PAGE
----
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## Taking Advantage Of Bias In Rock Paper Scissors

Here’s an infographic on how to improve you’re odds in Rock Paper Scissors. A year ago I linked to some research on bias in a coin toss (it’s not 50-50 it’s 51-49). At this rate I’ll eventually have an advantage in every game of chance.

Essentially this time around it’s more about psychology than bias in the implementation.

What’s the best way to prevent being gamed? Play rock, paper, scissor, lizard, spock, which has more possibilities and is just overall more enjoyable.

Very interesting stuff.

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## Coin Tosses Not Totally Random

It’s generally assumed that a coin toss is “fair” because it’s considered “random” as long as you don’t use a double headed coin. In fact professional sports like football use it. While previously known or at least suspected, it’s not so random. Research shows it has a 1% bias. Making the odds 51-49, hopefully in my favor. They were even able to build a machine to predictably flip a coin.

James Devlin at Coding The Wheel has a great writeup simplified for those who don’t have a head for all the math (pun intended):

1. If the coin is tossed and caught, it has about a 51% chance of landing on the same face it was launched. (If it starts out as heads, there’s a 51% chance it will end as heads).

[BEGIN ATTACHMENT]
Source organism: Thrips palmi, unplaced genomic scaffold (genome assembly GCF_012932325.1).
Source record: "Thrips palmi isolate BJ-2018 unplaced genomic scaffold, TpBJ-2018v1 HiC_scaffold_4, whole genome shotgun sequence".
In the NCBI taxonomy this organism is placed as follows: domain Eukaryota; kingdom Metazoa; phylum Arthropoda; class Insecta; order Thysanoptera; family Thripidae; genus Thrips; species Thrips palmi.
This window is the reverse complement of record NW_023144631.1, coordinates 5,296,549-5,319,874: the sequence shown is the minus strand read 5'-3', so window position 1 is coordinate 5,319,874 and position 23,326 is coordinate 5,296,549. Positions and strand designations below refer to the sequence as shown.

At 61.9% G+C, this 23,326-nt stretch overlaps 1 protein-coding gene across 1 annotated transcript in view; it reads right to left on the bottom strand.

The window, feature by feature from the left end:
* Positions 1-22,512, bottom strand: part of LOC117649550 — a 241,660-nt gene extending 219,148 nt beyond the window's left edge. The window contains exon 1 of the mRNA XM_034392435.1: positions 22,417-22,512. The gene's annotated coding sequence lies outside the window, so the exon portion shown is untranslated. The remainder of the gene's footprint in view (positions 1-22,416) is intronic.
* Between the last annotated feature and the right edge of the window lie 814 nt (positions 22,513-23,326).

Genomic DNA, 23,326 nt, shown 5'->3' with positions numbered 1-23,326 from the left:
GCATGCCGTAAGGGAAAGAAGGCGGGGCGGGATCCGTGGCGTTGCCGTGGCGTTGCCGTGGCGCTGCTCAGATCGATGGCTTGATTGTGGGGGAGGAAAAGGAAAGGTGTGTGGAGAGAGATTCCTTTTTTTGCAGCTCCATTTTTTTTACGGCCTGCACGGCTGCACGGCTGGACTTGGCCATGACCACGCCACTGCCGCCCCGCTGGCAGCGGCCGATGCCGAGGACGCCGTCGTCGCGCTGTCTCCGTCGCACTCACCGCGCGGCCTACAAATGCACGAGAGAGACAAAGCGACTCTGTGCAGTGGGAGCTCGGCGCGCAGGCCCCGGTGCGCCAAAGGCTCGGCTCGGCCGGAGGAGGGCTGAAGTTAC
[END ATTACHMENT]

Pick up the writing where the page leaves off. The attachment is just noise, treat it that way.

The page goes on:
2. If the coin is spun, rather than tossed, it can have a much-larger-than-50% chance of ending with the heavier side down. Spun coins can exhibit “huge bias” (some spun coins will fall tails-up 80% of the time).
3. If the coin is tossed and allowed to clatter to the floor, this probably adds randomness.
4. If the coin is tossed and allowed to clatter to the floor where it spins, as will sometimes happen, the above spinning bias probably comes into play.
5. A coin will land on its edge around 1 in 6000 throws, creating a flipistic singularity.
6. The same initial coin-flipping conditions produce the same coin flip result. That is, there’s a certain amount of determinism to the coin flip.
7. A more robust coin toss (more revolutions) decreases the bias.

There’s also some potential strategy, a worthwhile read.

There paper is also available as as well if your so inclined, though you’d need to be a real math/stats nerd to want to read that.